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Mainstream, VOL 60 No 47 November 12, 2022

Radical Socialist Statement on the Legalisation of the EWS Quota

Saturday 12 November 2022


Radical Socialist (RS) strongly opposes the SC judgement upholding the BJP government’s policy proposal to enable 10% quota reservations for Economically Weaker Sections (EWS) in Central government public sector employment and for access in its higher educational institutions. This judgement further enables state governments to do the same if they wish. Given that a host of non-BJP parties---one of the few exceptions being the DMK---have welcomed this judgement, the states they rule will try and implement the new policy. Any individual not of the SC, ST or OBC categories having a parental income under Rs. 8 lakhs annually is now eligible. The immediate electoral-political benefit will likely be to the BJP in the coming polls in Gujarat, where Brahmins and upper castes are around 33% of the population, and in HP where Brahmins and upper castes are around 50%.This demand for EWS quota has also been raised by Marathas.

Why does the RS oppose this policy? To begin with, let us understand the basic moral rationale for affirmative action for particular groups. Affirmative action---of which reservation quotas are the strongest form--- is to be given to those communities that have been socially oppressed historically. The enduring character of caste and tribal stigmatization/oppression and its ascription by birth makes it different from economic deprivation of individuals (and to an extent even for groups), for whom there can be, and often is, escape and exit within a lifetime. A better-off Dalit Adivasi or lower caste is still a Dalit, Adivasi, lower caste even as the broader overlap between the class poor and these sections of Indian society remains in place.

· The new quota specifically excludes SCs, STs, OBCs which means that the principal beneficiaries---and this is the intended aim of the BJP---will be Brahmins and upper castes, the very sections guilty of perpetuating caste discrimination against their ’inferiors’. No matter how poor individual members of SCs, STs, OBCs are, they cannot apply for EWS reservation.

· As things stand, it is more difficult for the class-wise poorest sections among SCs, STs, OBCs to corner most of the allotted vacancies as compared to those better-off among them who do. There is no mechanism for ensuring that the most ’degraded’ sub-castes within the SCs or the poorest Adivasis benefit from subsequent placement rounds.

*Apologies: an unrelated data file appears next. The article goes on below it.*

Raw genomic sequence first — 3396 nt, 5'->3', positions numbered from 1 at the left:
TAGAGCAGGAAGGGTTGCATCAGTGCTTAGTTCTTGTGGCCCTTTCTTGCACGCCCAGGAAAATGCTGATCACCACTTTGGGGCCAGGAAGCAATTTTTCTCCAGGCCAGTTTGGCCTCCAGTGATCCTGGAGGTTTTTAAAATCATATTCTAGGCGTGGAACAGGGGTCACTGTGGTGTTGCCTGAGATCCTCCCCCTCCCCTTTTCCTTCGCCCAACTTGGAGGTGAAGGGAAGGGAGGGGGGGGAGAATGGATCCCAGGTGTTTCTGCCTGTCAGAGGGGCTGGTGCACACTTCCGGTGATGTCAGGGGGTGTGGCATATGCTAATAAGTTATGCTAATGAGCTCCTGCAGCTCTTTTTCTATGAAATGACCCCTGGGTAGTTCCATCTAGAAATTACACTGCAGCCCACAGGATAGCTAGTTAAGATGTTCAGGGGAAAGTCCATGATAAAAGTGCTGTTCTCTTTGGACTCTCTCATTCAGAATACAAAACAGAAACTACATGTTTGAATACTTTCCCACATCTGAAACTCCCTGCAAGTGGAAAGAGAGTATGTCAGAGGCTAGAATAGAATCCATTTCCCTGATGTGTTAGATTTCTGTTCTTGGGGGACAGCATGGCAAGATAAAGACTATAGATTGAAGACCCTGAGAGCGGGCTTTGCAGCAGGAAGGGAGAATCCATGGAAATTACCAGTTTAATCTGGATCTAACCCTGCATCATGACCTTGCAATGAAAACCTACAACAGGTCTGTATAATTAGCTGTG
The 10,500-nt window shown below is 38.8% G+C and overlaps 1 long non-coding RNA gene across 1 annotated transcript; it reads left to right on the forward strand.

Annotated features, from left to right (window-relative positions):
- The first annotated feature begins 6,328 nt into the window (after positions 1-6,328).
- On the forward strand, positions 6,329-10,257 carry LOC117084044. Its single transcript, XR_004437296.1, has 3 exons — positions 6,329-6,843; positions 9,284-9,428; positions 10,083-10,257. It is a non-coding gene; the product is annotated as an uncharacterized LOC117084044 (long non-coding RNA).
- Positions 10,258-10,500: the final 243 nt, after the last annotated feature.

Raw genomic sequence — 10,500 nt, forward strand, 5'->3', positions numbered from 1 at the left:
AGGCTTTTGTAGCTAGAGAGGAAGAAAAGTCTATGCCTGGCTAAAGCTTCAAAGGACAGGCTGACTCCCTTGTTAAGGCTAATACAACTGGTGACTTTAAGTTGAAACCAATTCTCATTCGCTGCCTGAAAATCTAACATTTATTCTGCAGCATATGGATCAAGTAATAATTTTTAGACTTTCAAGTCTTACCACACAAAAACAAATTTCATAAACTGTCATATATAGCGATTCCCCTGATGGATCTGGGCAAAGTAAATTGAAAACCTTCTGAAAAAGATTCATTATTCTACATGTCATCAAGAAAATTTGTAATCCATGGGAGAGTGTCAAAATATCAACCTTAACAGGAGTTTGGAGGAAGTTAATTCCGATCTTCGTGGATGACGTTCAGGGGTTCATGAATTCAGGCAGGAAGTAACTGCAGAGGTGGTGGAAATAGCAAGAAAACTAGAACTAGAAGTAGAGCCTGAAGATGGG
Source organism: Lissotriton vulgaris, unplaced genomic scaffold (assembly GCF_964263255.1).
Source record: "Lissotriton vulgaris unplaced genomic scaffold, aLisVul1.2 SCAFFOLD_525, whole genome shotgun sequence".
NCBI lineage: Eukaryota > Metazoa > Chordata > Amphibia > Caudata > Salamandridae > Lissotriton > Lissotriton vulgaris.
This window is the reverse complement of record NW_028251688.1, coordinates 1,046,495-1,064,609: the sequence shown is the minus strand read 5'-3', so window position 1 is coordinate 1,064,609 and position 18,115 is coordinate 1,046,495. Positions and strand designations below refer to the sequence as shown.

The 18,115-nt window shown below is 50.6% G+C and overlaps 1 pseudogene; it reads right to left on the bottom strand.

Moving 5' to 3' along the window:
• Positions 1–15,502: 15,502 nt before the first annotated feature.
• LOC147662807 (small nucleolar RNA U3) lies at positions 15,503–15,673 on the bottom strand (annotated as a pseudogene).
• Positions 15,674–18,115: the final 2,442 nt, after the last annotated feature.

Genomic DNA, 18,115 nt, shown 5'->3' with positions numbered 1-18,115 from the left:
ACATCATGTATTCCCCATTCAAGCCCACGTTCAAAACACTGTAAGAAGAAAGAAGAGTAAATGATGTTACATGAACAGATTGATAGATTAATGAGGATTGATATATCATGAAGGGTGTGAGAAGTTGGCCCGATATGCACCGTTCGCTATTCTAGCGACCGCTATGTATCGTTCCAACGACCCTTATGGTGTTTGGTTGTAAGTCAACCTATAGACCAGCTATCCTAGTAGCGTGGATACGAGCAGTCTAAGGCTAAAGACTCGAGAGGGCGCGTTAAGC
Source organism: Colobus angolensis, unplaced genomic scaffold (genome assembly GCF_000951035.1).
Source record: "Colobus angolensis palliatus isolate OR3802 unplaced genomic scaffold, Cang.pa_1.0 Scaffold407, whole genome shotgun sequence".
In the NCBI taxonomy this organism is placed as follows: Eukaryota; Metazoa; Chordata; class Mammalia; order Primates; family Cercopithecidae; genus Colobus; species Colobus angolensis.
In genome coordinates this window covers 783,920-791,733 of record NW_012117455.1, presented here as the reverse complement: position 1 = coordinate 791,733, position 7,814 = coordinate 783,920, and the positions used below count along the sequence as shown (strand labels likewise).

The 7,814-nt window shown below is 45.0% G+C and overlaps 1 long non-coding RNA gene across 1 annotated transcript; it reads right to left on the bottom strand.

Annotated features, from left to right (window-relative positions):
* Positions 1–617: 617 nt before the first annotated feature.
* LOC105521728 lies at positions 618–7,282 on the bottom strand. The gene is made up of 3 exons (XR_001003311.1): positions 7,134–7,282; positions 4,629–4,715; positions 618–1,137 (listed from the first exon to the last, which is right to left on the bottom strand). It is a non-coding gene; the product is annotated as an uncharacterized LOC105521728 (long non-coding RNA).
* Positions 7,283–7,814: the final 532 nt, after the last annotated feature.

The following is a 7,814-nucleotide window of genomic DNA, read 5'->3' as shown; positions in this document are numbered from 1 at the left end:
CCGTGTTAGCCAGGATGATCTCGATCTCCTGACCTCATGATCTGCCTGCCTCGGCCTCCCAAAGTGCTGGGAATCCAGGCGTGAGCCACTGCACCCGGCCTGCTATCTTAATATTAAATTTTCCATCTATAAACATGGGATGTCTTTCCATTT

· In the case of OBC reservations, there is a "creamy-layer" cut-off barring those whose parental income is at or above Rs. 8 lakhs annually. But this is a ridiculously high level since some 90% or thereabouts of the whole Indian population come below it. What this means is that of the 27% quota for OBCs, most are taken up not by the lower OBCs or by the Most Backward Castes (MBCs) but by its upper ranks. The original creamy layer cut-off for OBCs was RS. 4.5 lakhs annually. In 2013 the Congress-led UPA government raised this to Rs. 6 lakhs and the Modi government in 2017 pushed this up to Rs. 8 lakhs. In 2020 a Committee (which has not so far arrived at a decision) was set up to consider raising it to Rs. 12 lakhs annually.

· Since the OBC category at an all-India level is between the range 45% to 55%, its quota unlike those for SCs, STs, is not in proportion to its weight in the overall population. The justification for keeping the quota at 27% was that the total quota for all reservations must not exceed 50% or half the total population. Now reservations are exceeding this but not for OBCs who suffer from this disproportion but for Brahmins and upper castes. Technically, Muslim and Christian SCs who are not eligible or recognised as coming under the SC quota, could apply under the EWS category. But one would have to be extraordinarily naive, politically speaking, to think that they will benefit from this policy supervised by Indian governments that are committed to either hard or soft Hindutva. No, this new quota is to electorally-politically win over Hindu Brahmins/upper castes who are angry with the existing system of caste-based quotas. They too can now get their share of the overall ’pie’ and keep their caste prejudices and hatreds intact.

· Is there a case for reservations based on economic criteria alone? Any serious, even if not definitive case in favour of this, could only be considered if the cut-off level is much lower than the currently stipulated and now legally sanctioned Rs. 8 lakhs annually. This is clearly not the case. And it would have to be available to all castes, religious groups, ethnicities.

· Whether the SC, ST and OBC communities in part or whole will now take umbrage at this new pro-upper caste policy remains to be seen.

The existing policy of caste reservations is necessary and must be supported. But we need to note two other points. First of all, there is a clear hypocrisy at work: this government is systematically pursuing a neoliberal policy of greater privatization thereby cumulatively reducing the overall number of jobs available in the public sector for all who are eligible for reservations while pretending to be committed to helping the oppressed castes and the poor. Secondly, in the absence of crucially needed structural reforms like land redistribution, democratic forms of collective ownership of farms/factories/firms, generation of universally available and quality public welfare measures, and various other measures; reservations remain a stop-gap practice that tends to reinforce caste divisions rather than being part of a wider process of steadily eroding and eventually destroying the caste system itself.

[November 8, 2022]

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